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How to Treat Complex Phrasal Adjectives


Numerous posts have addressed hyphenation of phrasal adjectives such as “long range” when they precede a noun, as in “long-range missile.” But what about when the phrasal adjective includes more than two words? As this post explains, it depends on the interrelationships of those words.


The simplest multiword phrasal adjective to construct is one in which a phrase such as “all or nothing” modifies a noun—simply hyphenate the string of words: “all-or-nothing ultimatum.” This rule holds true no matter how long the string is, though at a certain point, the writer or editor may decide that it is of a cumbersome length, in which case omitting hyphens and enclosing the string in quotation marks to suggest that the phrasal adjective is spoken will render it more readable, or recasting the sentence may improve clarity.


But what if two of the words are already an open or hyphenated compound—a standing phrase that appears in the dictionary as such—or is a proper noun? In either case, the solution is to replace the hyphens linking every word with an en dash (–) linking the compound to an additional word. (An en dash is a symbol usually seen in number ranges, as in “The room accommodates 25–50 people depending on seating arrangement” or “Jones lived 1911–1987.”)


This usage is clear when employed with proper nouns, as in “San Francisco­–based company” (as opposed to the absurd alternative “San-Francisco-based company”), where based obviously relates to “San Francisco,” not just Francisco, but it is also used in such constructions as “open standards–based solutions,” where “open standards” is a well-known phrase.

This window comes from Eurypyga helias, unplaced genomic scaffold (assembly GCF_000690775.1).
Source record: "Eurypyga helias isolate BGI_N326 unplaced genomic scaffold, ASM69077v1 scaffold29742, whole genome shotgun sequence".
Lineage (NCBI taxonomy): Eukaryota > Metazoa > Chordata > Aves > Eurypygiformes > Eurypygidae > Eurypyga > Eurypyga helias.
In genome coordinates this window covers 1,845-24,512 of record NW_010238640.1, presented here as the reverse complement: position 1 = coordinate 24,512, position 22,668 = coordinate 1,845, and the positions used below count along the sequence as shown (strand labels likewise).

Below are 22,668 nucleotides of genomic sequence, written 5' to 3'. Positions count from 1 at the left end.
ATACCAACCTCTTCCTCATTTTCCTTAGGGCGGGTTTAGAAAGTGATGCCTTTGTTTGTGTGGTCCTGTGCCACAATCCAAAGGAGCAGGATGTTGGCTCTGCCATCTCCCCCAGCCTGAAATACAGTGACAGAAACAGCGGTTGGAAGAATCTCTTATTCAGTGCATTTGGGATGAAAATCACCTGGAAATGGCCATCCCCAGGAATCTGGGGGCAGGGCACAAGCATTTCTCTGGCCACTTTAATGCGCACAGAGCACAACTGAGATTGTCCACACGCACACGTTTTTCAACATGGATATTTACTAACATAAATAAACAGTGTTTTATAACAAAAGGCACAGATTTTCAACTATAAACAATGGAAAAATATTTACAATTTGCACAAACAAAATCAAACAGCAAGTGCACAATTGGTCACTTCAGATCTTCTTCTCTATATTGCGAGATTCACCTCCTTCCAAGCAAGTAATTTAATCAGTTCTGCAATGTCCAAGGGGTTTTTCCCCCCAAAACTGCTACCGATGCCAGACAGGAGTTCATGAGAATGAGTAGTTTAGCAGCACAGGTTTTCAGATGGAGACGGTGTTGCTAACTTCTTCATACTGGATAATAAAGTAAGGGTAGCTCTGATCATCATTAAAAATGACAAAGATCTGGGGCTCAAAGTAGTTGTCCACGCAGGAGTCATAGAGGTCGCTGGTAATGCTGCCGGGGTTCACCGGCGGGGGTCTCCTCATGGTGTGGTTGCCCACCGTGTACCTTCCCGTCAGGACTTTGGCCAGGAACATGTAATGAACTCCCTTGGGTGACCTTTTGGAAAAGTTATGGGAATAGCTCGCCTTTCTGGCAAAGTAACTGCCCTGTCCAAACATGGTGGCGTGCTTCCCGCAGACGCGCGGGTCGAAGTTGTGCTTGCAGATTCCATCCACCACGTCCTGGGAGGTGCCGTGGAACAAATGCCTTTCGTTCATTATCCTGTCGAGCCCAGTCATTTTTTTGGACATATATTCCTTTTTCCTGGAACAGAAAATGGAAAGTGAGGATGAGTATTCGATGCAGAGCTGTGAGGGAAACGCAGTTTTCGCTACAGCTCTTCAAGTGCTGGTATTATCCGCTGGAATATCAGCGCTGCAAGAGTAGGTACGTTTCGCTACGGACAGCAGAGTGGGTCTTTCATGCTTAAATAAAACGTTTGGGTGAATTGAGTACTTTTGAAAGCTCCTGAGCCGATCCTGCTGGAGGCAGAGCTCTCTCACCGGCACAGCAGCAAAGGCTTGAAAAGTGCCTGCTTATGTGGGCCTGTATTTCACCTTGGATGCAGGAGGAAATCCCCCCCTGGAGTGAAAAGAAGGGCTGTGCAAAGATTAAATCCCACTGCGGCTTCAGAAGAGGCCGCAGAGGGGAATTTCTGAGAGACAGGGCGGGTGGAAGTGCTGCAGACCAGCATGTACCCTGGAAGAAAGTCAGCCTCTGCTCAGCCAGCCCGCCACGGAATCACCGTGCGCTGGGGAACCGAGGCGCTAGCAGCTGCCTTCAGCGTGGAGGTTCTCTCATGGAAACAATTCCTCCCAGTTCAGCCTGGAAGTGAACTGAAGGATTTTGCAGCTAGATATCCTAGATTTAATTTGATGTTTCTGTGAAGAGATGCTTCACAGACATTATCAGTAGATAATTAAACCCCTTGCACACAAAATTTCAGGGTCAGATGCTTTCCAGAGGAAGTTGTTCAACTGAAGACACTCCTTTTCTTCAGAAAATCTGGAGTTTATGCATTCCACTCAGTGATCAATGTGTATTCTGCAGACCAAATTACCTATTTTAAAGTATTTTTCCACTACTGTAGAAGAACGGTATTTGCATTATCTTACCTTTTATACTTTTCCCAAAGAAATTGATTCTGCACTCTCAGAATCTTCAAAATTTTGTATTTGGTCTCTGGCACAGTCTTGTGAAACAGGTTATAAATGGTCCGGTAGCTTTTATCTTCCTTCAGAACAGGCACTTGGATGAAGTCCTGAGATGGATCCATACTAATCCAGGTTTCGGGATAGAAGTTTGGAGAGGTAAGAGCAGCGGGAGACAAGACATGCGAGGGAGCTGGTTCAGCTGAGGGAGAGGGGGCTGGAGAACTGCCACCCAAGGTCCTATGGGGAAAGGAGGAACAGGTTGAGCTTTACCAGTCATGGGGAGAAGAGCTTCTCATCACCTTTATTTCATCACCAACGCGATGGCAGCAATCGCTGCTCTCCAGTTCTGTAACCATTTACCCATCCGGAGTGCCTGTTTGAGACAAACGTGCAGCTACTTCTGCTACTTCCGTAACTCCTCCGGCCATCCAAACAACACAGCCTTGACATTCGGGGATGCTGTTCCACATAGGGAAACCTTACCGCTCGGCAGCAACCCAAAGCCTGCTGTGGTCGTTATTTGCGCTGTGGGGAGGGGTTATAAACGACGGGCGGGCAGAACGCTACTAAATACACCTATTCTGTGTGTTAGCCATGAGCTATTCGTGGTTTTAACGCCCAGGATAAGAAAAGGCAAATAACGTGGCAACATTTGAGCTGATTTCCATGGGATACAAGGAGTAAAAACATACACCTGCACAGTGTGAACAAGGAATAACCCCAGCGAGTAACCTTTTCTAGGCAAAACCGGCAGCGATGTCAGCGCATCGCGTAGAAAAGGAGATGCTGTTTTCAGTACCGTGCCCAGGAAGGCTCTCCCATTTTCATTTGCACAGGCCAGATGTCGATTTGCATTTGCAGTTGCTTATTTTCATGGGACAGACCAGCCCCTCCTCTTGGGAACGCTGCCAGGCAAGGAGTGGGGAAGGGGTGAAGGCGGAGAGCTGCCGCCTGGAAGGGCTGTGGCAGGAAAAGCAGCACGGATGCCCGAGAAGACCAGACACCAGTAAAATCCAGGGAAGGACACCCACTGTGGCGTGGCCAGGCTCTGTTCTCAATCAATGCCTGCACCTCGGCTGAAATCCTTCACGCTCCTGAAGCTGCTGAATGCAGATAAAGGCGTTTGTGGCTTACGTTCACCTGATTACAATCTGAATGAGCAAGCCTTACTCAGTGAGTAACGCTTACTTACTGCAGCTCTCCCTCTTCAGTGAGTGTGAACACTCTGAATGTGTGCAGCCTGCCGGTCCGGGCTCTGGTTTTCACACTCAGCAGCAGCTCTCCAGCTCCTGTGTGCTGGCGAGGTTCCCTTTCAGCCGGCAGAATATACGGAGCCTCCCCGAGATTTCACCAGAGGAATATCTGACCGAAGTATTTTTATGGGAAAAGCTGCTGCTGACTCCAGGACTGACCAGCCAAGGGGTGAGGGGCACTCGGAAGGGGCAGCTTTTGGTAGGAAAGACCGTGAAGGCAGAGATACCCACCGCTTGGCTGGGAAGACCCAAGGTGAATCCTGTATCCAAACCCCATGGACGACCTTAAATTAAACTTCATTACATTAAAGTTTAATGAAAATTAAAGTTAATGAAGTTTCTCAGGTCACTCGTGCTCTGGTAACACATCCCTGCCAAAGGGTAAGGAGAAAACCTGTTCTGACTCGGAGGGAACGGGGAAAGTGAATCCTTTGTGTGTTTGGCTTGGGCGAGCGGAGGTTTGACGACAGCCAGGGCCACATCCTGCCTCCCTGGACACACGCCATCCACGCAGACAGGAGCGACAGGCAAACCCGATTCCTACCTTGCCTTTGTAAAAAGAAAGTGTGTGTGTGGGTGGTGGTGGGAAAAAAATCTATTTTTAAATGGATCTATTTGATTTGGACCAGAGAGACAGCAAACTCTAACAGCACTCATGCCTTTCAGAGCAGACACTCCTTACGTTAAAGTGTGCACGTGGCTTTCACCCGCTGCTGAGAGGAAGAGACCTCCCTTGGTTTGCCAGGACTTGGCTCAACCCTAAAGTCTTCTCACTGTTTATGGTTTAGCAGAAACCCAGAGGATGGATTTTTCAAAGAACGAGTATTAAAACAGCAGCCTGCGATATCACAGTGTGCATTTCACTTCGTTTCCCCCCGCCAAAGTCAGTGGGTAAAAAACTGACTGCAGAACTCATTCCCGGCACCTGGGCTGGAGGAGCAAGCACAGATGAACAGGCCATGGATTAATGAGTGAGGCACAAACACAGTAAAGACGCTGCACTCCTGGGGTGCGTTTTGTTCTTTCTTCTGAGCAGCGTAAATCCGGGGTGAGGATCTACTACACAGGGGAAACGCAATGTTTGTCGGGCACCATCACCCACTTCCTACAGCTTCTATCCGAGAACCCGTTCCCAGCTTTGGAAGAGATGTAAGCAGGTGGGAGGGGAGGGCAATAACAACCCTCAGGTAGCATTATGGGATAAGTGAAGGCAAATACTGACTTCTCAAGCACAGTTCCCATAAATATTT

The risk in such usage is that readers will not recognize that the en dash is distinct from a hyphen and will (mis)understand the phrase to mean “standards-based solutions that are open.” This risk is exacerbated by the fact that the Associated Press Style Book, in its sometimes-misguided quest to simplify symbols, calls for a hyphen rather than an en dash in phrases like this, which could lead to such confusion.


Another option is to use the hyphen-string approach in such phrases as “think-tank-inspired policies” (instead of “think tank–inspired policies”) or “soft-drink-soaked shirt” (rather than “soft drink–soaked shirt”), but better yet, try the more relaxed syntax presented, for example, in “policies inspired by think tanks” and “shirt soaked with a soft drink.”